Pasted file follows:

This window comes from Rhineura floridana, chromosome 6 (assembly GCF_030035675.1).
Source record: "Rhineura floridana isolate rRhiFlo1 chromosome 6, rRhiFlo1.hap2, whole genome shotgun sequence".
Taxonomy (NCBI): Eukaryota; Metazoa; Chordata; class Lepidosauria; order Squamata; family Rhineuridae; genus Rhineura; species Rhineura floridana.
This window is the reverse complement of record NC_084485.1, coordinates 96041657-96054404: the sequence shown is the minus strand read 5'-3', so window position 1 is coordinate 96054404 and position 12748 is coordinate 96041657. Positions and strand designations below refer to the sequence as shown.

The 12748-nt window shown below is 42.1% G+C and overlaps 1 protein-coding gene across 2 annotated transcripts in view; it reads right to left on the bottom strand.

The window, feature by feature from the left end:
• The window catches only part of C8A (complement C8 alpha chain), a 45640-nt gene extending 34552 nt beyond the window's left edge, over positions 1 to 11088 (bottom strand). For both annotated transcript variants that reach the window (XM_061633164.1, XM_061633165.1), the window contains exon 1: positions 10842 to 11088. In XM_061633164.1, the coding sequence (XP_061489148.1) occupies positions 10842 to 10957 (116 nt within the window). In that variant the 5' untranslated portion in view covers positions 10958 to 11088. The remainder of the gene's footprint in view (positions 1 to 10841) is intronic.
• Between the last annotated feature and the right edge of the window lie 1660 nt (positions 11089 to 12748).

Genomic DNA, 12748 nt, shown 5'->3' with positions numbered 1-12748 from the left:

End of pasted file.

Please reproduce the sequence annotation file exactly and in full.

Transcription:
This window comes from Rhineura floridana, chromosome 6 (assembly GCF_030035675.1).
Source record: "Rhineura floridana isolate rRhiFlo1 chromosome 6, rRhiFlo1.hap2, whole genome shotgun sequence".
Taxonomy (NCBI): Eukaryota; Metazoa; Chordata; class Lepidosauria; order Squamata; family Rhineuridae; genus Rhineura; species Rhineura floridana.
This window is the reverse complement of record NC_084485.1, coordinates 96041657-96054404: the sequence shown is the minus strand read 5'-3', so window position 1 is coordinate 96054404 and position 12748 is coordinate 96041657. Positions and strand designations below refer to the sequence as shown.

The 12748-nt window shown below is 42.1% G+C and overlaps 1 protein-coding gene across 2 annotated transcripts in view; it reads right to left on the bottom strand.

The window, feature by feature from the left end:
• The window catches only part of C8A (complement C8 alpha chain), a 45640-nt gene extending 34552 nt beyond the window's left edge, over positions 1 to 11088 (bottom strand). For both annotated transcript variants that reach the window (XM_061633164.1, XM_061633165.1), the window contains exon 1: positions 10842 to 11088. In XM_061633164.1, the coding sequence (XP_061489148.1) occupies positions 10842 to 10957 (116 nt within the window). In that variant the 5' untranslated portion in view covers positions 10958 to 11088. The remainder of the gene's footprint in view (positions 1 to 10841) is intronic.
• Between the last annotated feature and the right edge of the window lie 1660 nt (positions 11089 to 12748).

Genomic DNA, 12748 nt, shown 5'->3' with positions numbered 1-12748 from the left: